The question is whether the appeal by the complainant is maintainable. Section 417(3) gives the right to a complainant to file an appeal against an order of acquittal before the High Court after obtaining necessary leave for the purpose, provided the order of acquittal is passed in a case ''instituted upon a complaint' 'Complaint' has been defined as the allegation made to a Magistrate with a view to take action under the Criminal Procedure Code and does not include a report ot the Police Officer. Under the said Code, a Magistrate may take cognizance of an offence in any of the ways mentioned in Section 190. He may take cognizance on a complaint under Clause (a) or on a police report under Clause (b) or in the manner mentioned in Clause (c) of that Section. In the present case, the proceedings were initiated upon a petition of complaint under Clause (a) of Section 190 in the Court on 29-7-1961, cognizance was taken on 10-8-1962 and the accused persons were summoned under Section 411, Indian Penal Code. Prior to the filing of this complaint, the complainant had already lodged an information before the Police on 17-6-1961 and the Police also took action, on the same though belated, and filed a charge-sheet under Section 173, Cr. P. C. obviously after cognizance was taken by the Court on 10-8-1962.
When the charge-sheet was filed the Magistrate by his order dated 30-8-1962 directed that both the eases should be clubbed together. In view of such an order, the question arises whether the case started on the complaint petition still retained its identity so as to be treated as a case 'instituted upon a complaint' for the purpose of an appeal, under Sub-section (3) of Section 417 Cr. P. C. Some decisions were cited at the Bar in support of their respective contentions. Mr. Rath for the appellant relied on a case reported in Kshetrabashi Panda v. Lalit Kumar Sen Gupta, AIR 1959 Cal 595 where the complainant filed a petition of complaint and the Magistrate sent it to the Police for necessary action. After investigation the police submitted a charge-sheet. It was held by the learned single Judge in that case that for the purpose of Section 417(3), Cr. P. C. the case was 'instituted on a complaint'. In a Division Bench decision of that Court reported in Sk. Osman Gani v. Baramdeo Singh, AIR 1959 Cal 145 their Lordships however held that the expression 'any ease instituted upon a complaint' must mean only that class of cases where not merely the complainant comes to court with a petition of complaint, but the Magistrate takes the cognizance on the basis of that complaint.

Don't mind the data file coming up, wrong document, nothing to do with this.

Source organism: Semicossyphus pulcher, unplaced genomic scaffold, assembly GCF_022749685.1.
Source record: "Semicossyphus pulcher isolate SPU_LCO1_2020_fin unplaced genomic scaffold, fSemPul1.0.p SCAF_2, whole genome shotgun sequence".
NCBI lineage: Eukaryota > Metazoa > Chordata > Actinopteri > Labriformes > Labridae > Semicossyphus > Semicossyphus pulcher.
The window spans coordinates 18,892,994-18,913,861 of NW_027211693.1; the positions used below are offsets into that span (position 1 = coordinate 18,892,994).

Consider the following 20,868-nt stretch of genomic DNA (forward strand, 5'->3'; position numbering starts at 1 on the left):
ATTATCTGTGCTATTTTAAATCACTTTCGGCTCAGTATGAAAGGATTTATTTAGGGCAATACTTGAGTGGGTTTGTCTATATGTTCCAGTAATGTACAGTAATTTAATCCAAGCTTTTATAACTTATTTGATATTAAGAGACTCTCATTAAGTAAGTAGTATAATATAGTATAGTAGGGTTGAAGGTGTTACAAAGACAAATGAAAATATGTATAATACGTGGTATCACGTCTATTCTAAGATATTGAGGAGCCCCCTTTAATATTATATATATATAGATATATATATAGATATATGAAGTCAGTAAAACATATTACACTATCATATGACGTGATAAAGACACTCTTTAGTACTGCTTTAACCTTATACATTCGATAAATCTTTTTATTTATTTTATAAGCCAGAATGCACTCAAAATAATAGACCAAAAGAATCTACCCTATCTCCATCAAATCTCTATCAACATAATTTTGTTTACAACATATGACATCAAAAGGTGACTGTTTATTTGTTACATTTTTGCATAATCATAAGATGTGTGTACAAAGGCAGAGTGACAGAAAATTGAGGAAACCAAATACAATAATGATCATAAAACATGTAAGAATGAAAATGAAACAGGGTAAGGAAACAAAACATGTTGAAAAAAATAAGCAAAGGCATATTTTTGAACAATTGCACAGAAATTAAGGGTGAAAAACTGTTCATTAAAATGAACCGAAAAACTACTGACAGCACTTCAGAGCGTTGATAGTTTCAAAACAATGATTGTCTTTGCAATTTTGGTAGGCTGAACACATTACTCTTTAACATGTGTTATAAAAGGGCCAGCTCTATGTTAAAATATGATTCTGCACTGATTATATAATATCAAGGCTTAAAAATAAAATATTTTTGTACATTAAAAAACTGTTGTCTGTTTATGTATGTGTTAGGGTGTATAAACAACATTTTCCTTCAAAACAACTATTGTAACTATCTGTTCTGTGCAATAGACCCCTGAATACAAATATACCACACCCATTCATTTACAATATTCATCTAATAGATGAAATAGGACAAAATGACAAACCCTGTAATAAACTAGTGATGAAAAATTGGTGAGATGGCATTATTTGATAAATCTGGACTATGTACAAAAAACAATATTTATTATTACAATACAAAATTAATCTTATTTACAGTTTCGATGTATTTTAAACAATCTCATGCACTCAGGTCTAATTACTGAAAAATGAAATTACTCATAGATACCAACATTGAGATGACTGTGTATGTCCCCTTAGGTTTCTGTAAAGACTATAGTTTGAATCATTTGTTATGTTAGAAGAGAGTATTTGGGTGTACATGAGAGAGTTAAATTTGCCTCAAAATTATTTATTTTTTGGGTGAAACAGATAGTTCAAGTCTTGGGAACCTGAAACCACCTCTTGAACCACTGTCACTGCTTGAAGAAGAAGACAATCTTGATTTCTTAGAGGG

But if the Magistrate refers it to the Police and takes cognizance on the police report, it cannot be held that the case was one 'instituted upon a complaint' within the meaning of Section 417(3). In a case reported in B. V. Huchappa v. N. Venkataswamy, ATR 1960 Mys 172 a Division Bench of that Court also held that where on a complaint the Magistrate orders investigation by the police and takes cognizance on the police report and after trial acquits the accused, the acquittal is not on a case instituted upon a complaint and there is thus no right of appeal under Section 417(3) of the Cr. P. C. No doubt the decision of the learned Single Judge of the Calcutta High Court supports the appellant, but a Division Bench of that Court does not appear to support that view. Moreover, in none of these cases the Magistrate took cognizance on the complaint petition, but only on the police report. Once a petition of complaint is filed before the Magistrate it is open to him to summon the accused persons immediately or he may postpone the issue of process and direct an enquiry by a magistrate on an investigation by the police with a view to ascertain the truth or otherwise of the allegation made in the complaint, and take action on the receipt of such report.
Where, for example, the police after investigation finds the case to be true and submits a report the magistrate takes cognizance under Section 190(b) though the complaint was originally instituted under Section 190(a). In such a case, as has been held by the aforesaid Division Bench decision, it cannot he said to he a case instituted on complaint. In the present case the position, however, is that cognizance was taken both under a complaint petition as also on the police report. It is well settled by authority that in respect of cognizable offences the police has the power to investigate even without orders from a Magistrate and in such cases the powers of the Magistrate and the police are complementary in nature: Emperor v. Nazir Ahmad, AIR 1945 PC 18. The procedure for trial in respect or both the classes of cases viz., a complaint case and a case based upon a police report is different including the right of appeal as provided under Section 411, Cr. P. C. in such cases the question would be what particular procedure is to be followed and whether the case shall be deemed to have been installed on a complaint on a police report. A case on the point was decided by a Division Bench of the Patna High Court reported in Haribansa Singh v. Daroga Singh, AIR 1962 Pat 27.